Ranking the national anthems at the World Cup


That the World Cup is a battle of the brands is long-accepted wisdom, but did you know it is also a battle of the bands?

Now the first round of matches has finished, we’ve heard all 32 anthems, an expression of national pride which teams attempt to live up to moments later on the field.

The Athletic has gone through each of them to provide our tongue-in-cheek thoughts, from Spanish boybands to Japanese coming-of-age films. Which anthem sounds like a mid-noughties indie classic?

I’ll count you in. On one, two, and three…

Group A

Qatar: Look, I’ll give it this, Qatar’s anthem is a trier. There’s some big brass and an energetic pace to it. But something’s off. Though it took eight watches to work it out, the problem slowly emerged from the sands.

The singing is too fast. Watch poor Bassam al-Rawi try to keep time. It’s like watching Forrest Gump enter a rap battle.

Keeping this up for almost a minute-and-a-half looks exhausting. No wonder Qatar started slowly.

Rating = 4/10

Ecuador: I thought Italy didn’t qualify for this World Cup? The jovial opening bars of Salve, Oh Patria have the bounce of Italy’s Il Canto degli Italiani, and like their Roman counterparts, the Ecuadoreans belt it out.

One quibble. At seemingly arbitrary moments, it suddenly goes extremely quiet, before then resuming with the gusto of peak Pavarotti. Imagine being the one voice to get it wrong in an away end of 30,000 Ecuador fans. The cringe. Palpitations.

Rating = 8/10

Netherlands: So, about the purpose of anthems at sporting events. Is their thunderous percussion a call to battle? Do soaring melodies evoke pride and emotion?

I have no idea what the lullaby-like Dutch anthem is meant to convey, but judging by the glum faces of Louis van Gaal’s squad, it’s not working. Wilhelmus is the oldest anthem in the world, and after over 450 years, maybe it’s time for a change.

Rating = 5/10

Senegal: Want to feel insufficient? Leopold Senghor was a member of the French resistance in World War Two, the first president of Senegal, a leading member of the ‘negritude’ literary movement, and found time to write the incipient nation’s national anthem.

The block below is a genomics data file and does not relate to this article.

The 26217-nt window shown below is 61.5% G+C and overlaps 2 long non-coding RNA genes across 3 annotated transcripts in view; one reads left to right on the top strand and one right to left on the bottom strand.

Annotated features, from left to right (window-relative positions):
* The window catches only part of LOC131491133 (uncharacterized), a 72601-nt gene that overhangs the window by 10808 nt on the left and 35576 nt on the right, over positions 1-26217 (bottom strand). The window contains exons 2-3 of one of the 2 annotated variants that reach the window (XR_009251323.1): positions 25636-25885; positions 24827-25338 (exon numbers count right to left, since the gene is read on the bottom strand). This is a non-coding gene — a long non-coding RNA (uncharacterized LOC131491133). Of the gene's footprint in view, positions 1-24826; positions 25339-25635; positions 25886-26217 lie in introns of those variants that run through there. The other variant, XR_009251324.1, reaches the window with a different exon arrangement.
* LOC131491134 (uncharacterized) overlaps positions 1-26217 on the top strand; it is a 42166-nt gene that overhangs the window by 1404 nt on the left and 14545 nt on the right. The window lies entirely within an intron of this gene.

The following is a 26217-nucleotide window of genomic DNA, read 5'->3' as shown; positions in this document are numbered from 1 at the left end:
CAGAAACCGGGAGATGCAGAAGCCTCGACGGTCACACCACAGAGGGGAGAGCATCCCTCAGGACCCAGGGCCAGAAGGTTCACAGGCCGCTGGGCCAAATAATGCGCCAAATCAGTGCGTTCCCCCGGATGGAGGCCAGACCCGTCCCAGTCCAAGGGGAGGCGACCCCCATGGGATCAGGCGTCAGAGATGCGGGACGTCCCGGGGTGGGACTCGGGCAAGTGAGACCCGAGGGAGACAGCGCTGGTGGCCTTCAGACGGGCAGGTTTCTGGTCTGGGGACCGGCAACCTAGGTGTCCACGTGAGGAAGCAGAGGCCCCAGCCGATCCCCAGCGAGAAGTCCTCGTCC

Known informally as “Everyone strum your koras, strike the balafons”, the traditional Senegalese instruments sadly didn’t make it to Qatar. Fairly unmemorable (Senghor was a busy man after all), but at least part of that can be blamed on the arrangement.

Rating = 5/10

Group B

England: Some years ago, in London’s St Pancras International Station, some bright spark decided to put several pianos out on display. The idea was that any talented pianist walking past can pull back the seat, crack their knuckles, and while away the inevitable delay with a beautiful rendition of Rachmaninoff’s Piano Concerto No 2.

The drawback is that — occasionally — a four-year-old child escapes their parents’ grasp, and pounds repeatedly at the same note on the lower octaves.

That aural experience is sadly repeated whenever God Save The King plays, an anthem so dull that, mercifully, not a soul ever bothers to embark on the second verse. The recent replacement of ‘Queen’ with ‘King’ has somehow made it even stodgier.

Rating = 2/10

Iran: A moment so powerful that Iran’s regime did not let their people watch it.

Against England, all 11 Iranian players refused to sing the words to an anthem not recognised by the majority of the country. Their move demonstrates tacit support for the widespread anti-regime protests after the murder of Mahsa Amini at the hands of Tehran’s morality police.

In recent weeks, played underground and across social media, a new anthem has taken root — a song named Baraye, by musician Shervin Hajipour. Based on a social media meme sweeping Iran, the song received 40 million views in less than 48 hours, until Hajipour was arrested, and the video taken down.

Have a listen — it is a startling evocation of resistance.

Rating = N/A

Wales: Wales, you waited 64 years for another crack at a World Cup, and good lord, that entire period must have been spent at choir practice.

The Welsh word hiraeth, impossible to directly translate into English, connotes a longing for home, a swelling of pride and pathos for something not yet lost, missing on the surface but felt deep inside.

Impossible to directly translate into English, granted, but as for song? That’s a whole different matter.

Rating = 10/10

United States: I don’t think I’ve heard the same U.S. anthem twice.

It seems to be performed in so many styles at each major sporting event — by electric guitar, a country and western rendition, whatever Fergie’s 2018 Super Bowl attempt was — that you find yourself halfway through the anthem by the time you realise you’ve heard it before.

While Spangled is nowhere near a serious enough word for the anthem of one of the world’s great superpowers, this is a good tune. Lyrically ambitious, balancing the tightrope between a baritonal flourish and a chant for the everyman, it was unfortunate to be somewhat overshadowed by Wales’ rendition of Hen Wlad Fy Nhadau.